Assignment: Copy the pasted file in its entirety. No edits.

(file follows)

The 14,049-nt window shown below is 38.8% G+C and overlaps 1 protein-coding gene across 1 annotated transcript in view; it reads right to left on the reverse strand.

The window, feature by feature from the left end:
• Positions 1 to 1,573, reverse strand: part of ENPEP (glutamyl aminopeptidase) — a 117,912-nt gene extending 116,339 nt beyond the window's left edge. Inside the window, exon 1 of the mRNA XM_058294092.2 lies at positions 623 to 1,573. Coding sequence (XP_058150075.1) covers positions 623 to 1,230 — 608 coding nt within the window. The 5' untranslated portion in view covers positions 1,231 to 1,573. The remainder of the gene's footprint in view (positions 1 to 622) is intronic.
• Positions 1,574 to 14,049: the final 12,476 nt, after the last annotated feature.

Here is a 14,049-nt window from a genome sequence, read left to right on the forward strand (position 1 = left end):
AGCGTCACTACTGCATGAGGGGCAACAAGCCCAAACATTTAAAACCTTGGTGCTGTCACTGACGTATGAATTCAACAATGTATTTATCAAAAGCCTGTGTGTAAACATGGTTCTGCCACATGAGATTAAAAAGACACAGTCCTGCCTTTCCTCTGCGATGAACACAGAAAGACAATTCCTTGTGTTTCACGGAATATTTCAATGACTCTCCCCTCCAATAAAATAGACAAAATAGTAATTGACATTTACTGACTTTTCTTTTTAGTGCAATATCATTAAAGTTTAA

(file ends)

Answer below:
The 14,049-nt window shown below is 38.8% G+C and overlaps 1 protein-coding gene across 1 annotated transcript in view; it reads right to left on the reverse strand.

The window, feature by feature from the left end:
• Positions 1 to 1,573, reverse strand: part of ENPEP (glutamyl aminopeptidase) — a 117,912-nt gene extending 116,339 nt beyond the window's left edge. Inside the window, exon 1 of the mRNA XM_058294092.2 lies at positions 623 to 1,573. Coding sequence (XP_058150075.1) covers positions 623 to 1,230 — 608 coding nt within the window. The 5' untranslated portion in view covers positions 1,231 to 1,573. The remainder of the gene's footprint in view (positions 1 to 622) is intronic.
• Positions 1,574 to 14,049: the final 12,476 nt, after the last annotated feature.

Here is a 14,049-nt window from a genome sequence, read left to right on the forward strand (position 1 = left end):
AGCGTCACTACTGCATGAGGGGCAACAAGCCCAAACATTTAAAACCTTGGTGCTGTCACTGACGTATGAATTCAACAATGTATTTATCAAAAGCCTGTGTGTAAACATGGTTCTGCCACATGAGATTAAAAAGACACAGTCCTGCCTTTCCTCTGCGATGAACACAGAAAGACAATTCCTTGTGTTTCACGGAATATTTCAATGACTCTCCCCTCCAATAAAATAGACAAAATAGTAATTGACATTTACTGACTTTTCTTTTTAGTGCAATATCATTAAAGTTTAA